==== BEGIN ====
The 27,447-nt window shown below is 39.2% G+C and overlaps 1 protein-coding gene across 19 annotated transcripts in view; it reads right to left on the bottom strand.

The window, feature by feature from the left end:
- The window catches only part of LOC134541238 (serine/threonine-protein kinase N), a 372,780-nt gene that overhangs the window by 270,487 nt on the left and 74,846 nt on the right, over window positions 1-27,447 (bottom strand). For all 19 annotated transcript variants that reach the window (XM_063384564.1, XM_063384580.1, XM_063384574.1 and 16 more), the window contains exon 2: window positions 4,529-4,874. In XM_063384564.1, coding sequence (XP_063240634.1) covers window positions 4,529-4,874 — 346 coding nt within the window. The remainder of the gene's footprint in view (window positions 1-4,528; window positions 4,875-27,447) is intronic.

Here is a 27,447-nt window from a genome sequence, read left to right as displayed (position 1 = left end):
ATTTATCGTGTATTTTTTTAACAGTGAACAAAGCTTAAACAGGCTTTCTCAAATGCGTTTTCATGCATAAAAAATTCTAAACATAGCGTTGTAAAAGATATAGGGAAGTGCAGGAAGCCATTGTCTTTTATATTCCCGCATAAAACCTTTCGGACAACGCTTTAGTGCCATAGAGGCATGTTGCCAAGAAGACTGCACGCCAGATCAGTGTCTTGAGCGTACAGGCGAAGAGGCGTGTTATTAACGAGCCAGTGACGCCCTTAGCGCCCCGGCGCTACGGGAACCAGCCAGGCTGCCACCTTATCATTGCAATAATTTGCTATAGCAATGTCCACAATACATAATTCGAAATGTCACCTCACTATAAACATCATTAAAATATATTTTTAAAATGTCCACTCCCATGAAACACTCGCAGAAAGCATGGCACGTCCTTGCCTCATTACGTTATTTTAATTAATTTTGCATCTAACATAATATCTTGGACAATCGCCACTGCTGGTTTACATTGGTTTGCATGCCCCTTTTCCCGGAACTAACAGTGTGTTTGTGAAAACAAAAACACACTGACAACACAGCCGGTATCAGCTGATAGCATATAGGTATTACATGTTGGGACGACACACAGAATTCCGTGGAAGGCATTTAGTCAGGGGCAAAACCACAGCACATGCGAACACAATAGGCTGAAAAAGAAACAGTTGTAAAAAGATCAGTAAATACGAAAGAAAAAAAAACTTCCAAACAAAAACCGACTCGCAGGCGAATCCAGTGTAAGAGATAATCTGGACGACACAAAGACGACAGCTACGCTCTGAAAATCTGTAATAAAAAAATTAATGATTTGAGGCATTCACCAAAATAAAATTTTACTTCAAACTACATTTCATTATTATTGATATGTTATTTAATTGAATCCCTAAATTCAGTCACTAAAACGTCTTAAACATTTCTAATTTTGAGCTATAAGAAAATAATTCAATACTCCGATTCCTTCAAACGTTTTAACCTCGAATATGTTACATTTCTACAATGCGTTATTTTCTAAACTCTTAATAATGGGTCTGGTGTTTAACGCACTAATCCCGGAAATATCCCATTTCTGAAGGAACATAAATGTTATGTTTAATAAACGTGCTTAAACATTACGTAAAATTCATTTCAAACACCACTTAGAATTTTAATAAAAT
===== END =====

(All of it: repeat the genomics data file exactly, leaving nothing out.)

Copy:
The 27,447-nt window shown below is 39.2% G+C and overlaps 1 protein-coding gene across 19 annotated transcripts in view; it reads right to left on the bottom strand.

The window, feature by feature from the left end:
- The window catches only part of LOC134541238 (serine/threonine-protein kinase N), a 372,780-nt gene that overhangs the window by 270,487 nt on the left and 74,846 nt on the right, over window positions 1-27,447 (bottom strand). For all 19 annotated transcript variants that reach the window (XM_063384564.1, XM_063384580.1, XM_063384574.1 and 16 more), the window contains exon 2: window positions 4,529-4,874. In XM_063384564.1, coding sequence (XP_063240634.1) covers window positions 4,529-4,874 — 346 coding nt within the window. The remainder of the gene's footprint in view (window positions 1-4,528; window positions 4,875-27,447) is intronic.

Here is a 27,447-nt window from a genome sequence, read left to right as displayed (position 1 = left end):
ATTTATCGTGTATTTTTTTAACAGTGAACAAAGCTTAAACAGGCTTTCTCAAATGCGTTTTCATGCATAAAAAATTCTAAACATAGCGTTGTAAAAGATATAGGGAAGTGCAGGAAGCCATTGTCTTTTATATTCCCGCATAAAACCTTTCGGACAACGCTTTAGTGCCATAGAGGCATGTTGCCAAGAAGACTGCACGCCAGATCAGTGTCTTGAGCGTACAGGCGAAGAGGCGTGTTATTAACGAGCCAGTGACGCCCTTAGCGCCCCGGCGCTACGGGAACCAGCCAGGCTGCCACCTTATCATTGCAATAATTTGCTATAGCAATGTCCACAATACATAATTCGAAATGTCACCTCACTATAAACATCATTAAAATATATTTTTAAAATGTCCACTCCCATGAAACACTCGCAGAAAGCATGGCACGTCCTTGCCTCATTACGTTATTTTAATTAATTTTGCATCTAACATAATATCTTGGACAATCGCCACTGCTGGTTTACATTGGTTTGCATGCCCCTTTTCCCGGAACTAACAGTGTGTTTGTGAAAACAAAAACACACTGACAACACAGCCGGTATCAGCTGATAGCATATAGGTATTACATGTTGGGACGACACACAGAATTCCGTGGAAGGCATTTAGTCAGGGGCAAAACCACAGCACATGCGAACACAATAGGCTGAAAAAGAAACAGTTGTAAAAAGATCAGTAAATACGAAAGAAAAAAAAACTTCCAAACAAAAACCGACTCGCAGGCGAATCCAGTGTAAGAGATAATCTGGACGACACAAAGACGACAGCTACGCTCTGAAAATCTGTAATAAAAAAATTAATGATTTGAGGCATTCACCAAAATAAAATTTTACTTCAAACTACATTTCATTATTATTGATATGTTATTTAATTGAATCCCTAAATTCAGTCACTAAAACGTCTTAAACATTTCTAATTTTGAGCTATAAGAAAATAATTCAATACTCCGATTCCTTCAAACGTTTTAACCTCGAATATGTTACATTTCTACAATGCGTTATTTTCTAAACTCTTAATAATGGGTCTGGTGTTTAACGCACTAATCCCGGAAATATCCCATTTCTGAAGGAACATAAATGTTATGTTTAATAAACGTGCTTAAACATTACGTAAAATTCATTTCAAACACCACTTAGAATTTTAATAAAAT